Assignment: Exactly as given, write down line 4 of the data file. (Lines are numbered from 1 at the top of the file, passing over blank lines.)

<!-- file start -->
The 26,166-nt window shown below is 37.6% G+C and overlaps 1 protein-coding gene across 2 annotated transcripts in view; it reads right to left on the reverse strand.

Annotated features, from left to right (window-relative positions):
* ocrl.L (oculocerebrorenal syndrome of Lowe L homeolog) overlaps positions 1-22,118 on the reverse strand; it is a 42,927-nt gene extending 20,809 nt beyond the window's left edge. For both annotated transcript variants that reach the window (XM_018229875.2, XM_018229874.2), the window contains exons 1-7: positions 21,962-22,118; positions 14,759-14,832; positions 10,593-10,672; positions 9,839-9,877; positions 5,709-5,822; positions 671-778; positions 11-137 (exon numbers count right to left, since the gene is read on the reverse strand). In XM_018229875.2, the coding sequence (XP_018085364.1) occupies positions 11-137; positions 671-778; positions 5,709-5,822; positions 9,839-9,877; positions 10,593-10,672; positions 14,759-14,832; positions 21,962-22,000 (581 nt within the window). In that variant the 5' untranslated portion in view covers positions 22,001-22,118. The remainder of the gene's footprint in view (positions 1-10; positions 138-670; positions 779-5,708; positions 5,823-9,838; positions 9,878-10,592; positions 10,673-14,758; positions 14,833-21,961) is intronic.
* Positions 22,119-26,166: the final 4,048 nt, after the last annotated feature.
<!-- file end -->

* Positions 22,119-26,166: the final 4,048 nt, after the last annotated feature.